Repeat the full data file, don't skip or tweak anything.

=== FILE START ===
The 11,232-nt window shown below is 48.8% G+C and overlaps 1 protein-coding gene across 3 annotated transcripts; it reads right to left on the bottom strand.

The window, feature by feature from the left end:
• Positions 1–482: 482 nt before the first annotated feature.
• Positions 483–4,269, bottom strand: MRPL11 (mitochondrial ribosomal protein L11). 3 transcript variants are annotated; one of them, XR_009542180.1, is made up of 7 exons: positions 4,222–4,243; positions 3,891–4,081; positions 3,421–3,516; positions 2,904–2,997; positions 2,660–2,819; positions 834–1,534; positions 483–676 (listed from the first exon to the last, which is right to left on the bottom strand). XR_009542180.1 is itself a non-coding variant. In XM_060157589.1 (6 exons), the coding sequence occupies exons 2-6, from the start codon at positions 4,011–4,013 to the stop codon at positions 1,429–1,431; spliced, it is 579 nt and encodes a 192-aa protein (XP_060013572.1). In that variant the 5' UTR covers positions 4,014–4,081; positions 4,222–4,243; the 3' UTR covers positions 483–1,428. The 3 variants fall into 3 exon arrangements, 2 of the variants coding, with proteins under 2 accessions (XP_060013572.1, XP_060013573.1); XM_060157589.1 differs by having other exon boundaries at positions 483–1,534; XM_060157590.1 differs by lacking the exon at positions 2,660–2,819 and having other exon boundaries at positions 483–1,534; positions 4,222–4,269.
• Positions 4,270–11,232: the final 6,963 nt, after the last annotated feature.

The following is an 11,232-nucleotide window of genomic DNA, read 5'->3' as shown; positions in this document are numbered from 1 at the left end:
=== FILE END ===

The 11,232-nt window shown below is 48.8% G+C and overlaps 1 protein-coding gene across 3 annotated transcripts; it reads right to left on the bottom strand.

The window, feature by feature from the left end:
• Positions 1–482: 482 nt before the first annotated feature.
• Positions 483–4,269, bottom strand: MRPL11 (mitochondrial ribosomal protein L11). 3 transcript variants are annotated; one of them, XR_009542180.1, is made up of 7 exons: positions 4,222–4,243; positions 3,891–4,081; positions 3,421–3,516; positions 2,904–2,997; positions 2,660–2,819; positions 834–1,534; positions 483–676 (listed from the first exon to the last, which is right to left on the bottom strand). XR_009542180.1 is itself a non-coding variant. In XM_060157589.1 (6 exons), the coding sequence occupies exons 2-6, from the start codon at positions 4,011–4,013 to the stop codon at positions 1,429–1,431; spliced, it is 579 nt and encodes a 192-aa protein (XP_060013572.1). In that variant the 5' UTR covers positions 4,014–4,081; positions 4,222–4,243; the 3' UTR covers positions 483–1,428. The 3 variants fall into 3 exon arrangements, 2 of the variants coding, with proteins under 2 accessions (XP_060013572.1, XP_060013573.1); XM_060157589.1 differs by having other exon boundaries at positions 483–1,534; XM_060157590.1 differs by lacking the exon at positions 2,660–2,819 and having other exon boundaries at positions 483–1,534; positions 4,222–4,269.
• Positions 4,270–11,232: the final 6,963 nt, after the last annotated feature.

The following is an 11,232-nucleotide window of genomic DNA, read 5'->3' as shown; positions in this document are numbered from 1 at the left end: